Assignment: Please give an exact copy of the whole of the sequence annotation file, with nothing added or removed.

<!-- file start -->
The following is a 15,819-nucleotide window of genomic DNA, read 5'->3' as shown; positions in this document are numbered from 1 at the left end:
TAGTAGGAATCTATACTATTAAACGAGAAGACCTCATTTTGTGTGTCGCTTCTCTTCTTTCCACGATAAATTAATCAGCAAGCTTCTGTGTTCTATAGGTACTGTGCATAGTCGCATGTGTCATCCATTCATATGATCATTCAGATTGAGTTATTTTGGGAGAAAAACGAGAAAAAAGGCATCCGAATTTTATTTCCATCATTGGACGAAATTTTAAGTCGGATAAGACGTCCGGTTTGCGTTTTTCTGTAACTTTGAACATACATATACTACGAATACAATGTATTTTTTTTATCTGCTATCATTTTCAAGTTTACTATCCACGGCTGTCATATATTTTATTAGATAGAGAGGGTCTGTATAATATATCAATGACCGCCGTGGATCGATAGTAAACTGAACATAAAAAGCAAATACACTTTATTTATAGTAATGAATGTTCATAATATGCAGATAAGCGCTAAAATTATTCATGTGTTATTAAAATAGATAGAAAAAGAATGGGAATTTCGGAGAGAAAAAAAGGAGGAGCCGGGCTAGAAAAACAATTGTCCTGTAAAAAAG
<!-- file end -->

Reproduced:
The following is a 15,819-nucleotide window of genomic DNA, read 5'->3' as shown; positions in this document are numbered from 1 at the left end:
TAGTAGGAATCTATACTATTAAACGAGAAGACCTCATTTTGTGTGTCGCTTCTCTTCTTTCCACGATAAATTAATCAGCAAGCTTCTGTGTTCTATAGGTACTGTGCATAGTCGCATGTGTCATCCATTCATATGATCATTCAGATTGAGTTATTTTGGGAGAAAAACGAGAAAAAAGGCATCCGAATTTTATTTCCATCATTGGACGAAATTTTAAGTCGGATAAGACGTCCGGTTTGCGTTTTTCTGTAACTTTGAACATACATATACTACGAATACAATGTATTTTTTTTATCTGCTATCATTTTCAAGTTTACTATCCACGGCTGTCATATATTTTATTAGATAGAGAGGGTCTGTATAATATATCAATGACCGCCGTGGATCGATAGTAAACTGAACATAAAAAGCAAATACACTTTATTTATAGTAATGAATGTTCATAATATGCAGATAAGCGCTAAAATTATTCATGTGTTATTAAAATAGATAGAAAAAGAATGGGAATTTCGGAGAGAAAAAAAGGAGGAGCCGGGCTAGAAAAACAATTGTCCTGTAAAAAAG